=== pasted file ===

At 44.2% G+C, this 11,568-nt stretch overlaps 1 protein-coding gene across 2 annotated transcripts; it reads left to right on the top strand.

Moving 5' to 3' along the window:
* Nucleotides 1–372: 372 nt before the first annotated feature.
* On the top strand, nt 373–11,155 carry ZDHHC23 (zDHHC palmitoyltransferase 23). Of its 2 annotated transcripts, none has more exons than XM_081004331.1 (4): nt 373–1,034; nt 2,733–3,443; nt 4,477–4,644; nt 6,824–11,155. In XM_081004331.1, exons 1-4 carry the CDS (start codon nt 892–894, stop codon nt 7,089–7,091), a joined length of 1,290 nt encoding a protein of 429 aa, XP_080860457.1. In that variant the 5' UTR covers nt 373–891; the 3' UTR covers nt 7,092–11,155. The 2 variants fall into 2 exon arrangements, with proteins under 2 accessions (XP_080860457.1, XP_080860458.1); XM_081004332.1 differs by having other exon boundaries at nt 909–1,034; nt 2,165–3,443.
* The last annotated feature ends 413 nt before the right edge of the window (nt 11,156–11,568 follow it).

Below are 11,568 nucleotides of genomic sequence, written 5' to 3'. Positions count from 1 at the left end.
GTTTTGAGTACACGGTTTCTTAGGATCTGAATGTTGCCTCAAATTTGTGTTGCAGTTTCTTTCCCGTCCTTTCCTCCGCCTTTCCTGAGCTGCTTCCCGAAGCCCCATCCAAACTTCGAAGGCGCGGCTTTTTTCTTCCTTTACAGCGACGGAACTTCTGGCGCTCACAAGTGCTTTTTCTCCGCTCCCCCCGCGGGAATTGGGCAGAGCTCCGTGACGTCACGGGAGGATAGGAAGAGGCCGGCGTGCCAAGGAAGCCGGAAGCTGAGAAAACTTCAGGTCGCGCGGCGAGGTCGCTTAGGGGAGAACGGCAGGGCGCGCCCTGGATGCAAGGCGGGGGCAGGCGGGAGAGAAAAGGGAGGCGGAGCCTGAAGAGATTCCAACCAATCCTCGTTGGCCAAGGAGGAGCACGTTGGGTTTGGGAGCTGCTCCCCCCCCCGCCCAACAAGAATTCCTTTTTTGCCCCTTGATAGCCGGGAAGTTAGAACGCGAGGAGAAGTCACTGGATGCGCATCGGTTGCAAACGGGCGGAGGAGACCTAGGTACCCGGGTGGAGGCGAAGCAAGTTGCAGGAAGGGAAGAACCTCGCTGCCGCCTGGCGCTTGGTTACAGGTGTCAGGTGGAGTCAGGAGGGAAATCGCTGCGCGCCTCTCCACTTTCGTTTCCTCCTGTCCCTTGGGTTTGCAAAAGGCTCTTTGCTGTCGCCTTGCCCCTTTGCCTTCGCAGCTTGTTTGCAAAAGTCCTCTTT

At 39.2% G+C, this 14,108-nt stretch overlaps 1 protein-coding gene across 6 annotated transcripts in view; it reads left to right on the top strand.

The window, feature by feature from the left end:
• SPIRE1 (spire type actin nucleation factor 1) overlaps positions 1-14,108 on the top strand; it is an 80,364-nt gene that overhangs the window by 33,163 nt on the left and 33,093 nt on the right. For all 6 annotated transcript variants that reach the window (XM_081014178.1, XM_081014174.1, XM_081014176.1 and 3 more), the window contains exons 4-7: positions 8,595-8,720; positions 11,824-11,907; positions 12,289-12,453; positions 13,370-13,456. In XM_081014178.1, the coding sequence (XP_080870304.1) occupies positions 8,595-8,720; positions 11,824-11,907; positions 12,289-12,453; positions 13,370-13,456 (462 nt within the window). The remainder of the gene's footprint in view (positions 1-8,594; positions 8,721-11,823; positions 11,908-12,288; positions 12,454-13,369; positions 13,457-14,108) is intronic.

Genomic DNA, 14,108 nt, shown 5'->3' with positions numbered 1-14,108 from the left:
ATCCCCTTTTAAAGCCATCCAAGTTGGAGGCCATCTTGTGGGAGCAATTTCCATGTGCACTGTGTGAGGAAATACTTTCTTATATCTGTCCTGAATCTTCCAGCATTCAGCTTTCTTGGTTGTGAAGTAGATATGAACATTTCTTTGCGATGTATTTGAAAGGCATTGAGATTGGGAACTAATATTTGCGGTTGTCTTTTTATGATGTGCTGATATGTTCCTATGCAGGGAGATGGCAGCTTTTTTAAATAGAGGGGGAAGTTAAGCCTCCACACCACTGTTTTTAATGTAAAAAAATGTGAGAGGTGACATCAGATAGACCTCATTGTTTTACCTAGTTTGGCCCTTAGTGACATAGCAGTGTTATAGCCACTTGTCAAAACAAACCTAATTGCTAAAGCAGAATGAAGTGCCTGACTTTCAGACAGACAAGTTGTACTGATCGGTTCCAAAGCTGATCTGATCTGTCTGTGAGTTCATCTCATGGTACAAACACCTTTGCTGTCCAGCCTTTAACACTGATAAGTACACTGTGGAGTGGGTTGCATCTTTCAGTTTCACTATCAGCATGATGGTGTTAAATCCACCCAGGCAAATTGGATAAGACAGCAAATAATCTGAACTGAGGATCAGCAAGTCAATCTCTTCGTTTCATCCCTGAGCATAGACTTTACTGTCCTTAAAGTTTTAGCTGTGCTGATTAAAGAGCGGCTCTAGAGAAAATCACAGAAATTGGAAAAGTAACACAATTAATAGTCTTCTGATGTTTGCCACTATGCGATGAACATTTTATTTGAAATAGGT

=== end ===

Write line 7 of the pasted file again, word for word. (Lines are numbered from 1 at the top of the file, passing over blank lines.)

GTTTTGAGTACACGGTTTCTTAGGATCTGAATGTTGCCTCAAATTTGTGTTGCAGTTTCTTTCCCGTCCTTTCCTCCGCCTTTCCTGAGCTGCTTCCCGAAGCCCCATCCAAACTTCGAAGGCGCGGCTTTTTTCTTCCTTTACAGCGACGGAACTTCTGGCGCTCACAAGTGCTTTTTCTCCGCTCCCCCCGCGGGAATTGGGCAGAGCTCCGTGACGTCACGGGAGGATAGGAAGAGGCCGGCGTGCCAAGGAAGCCGGAAGCTGAGAAAACTTCAGGTCGCGCGGCGAGGTCGCTTAGGGGAGAACGGCAGGGCGCGCCCTGGATGCAAGGCGGGGGCAGGCGGGAGAGAAAAGGGAGGCGGAGCCTGAAGAGATTCCAACCAATCCTCGTTGGCCAAGGAGGAGCACGTTGGGTTTGGGAGCTGCTCCCCCCCCCGCCCAACAAGAATTCCTTTTTTGCCCCTTGATAGCCGGGAAGTTAGAACGCGAGGAGAAGTCACTGGATGCGCATCGGTTGCAAACGGGCGGAGGAGACCTAGGTACCCGGGTGGAGGCGAAGCAAGTTGCAGGAAGGGAAGAACCTCGCTGCCGCCTGGCGCTTGGTTACAGGTGTCAGGTGGAGTCAGGAGGGAAATCGCTGCGCGCCTCTCCACTTTCGTTTCCTCCTGTCCCTTGGGTTTGCAAAAGGCTCTTTGCTGTCGCCTTGCCCCTTTGCCTTCGCAGCTTGTTTGCAAAAGTCCTCTTT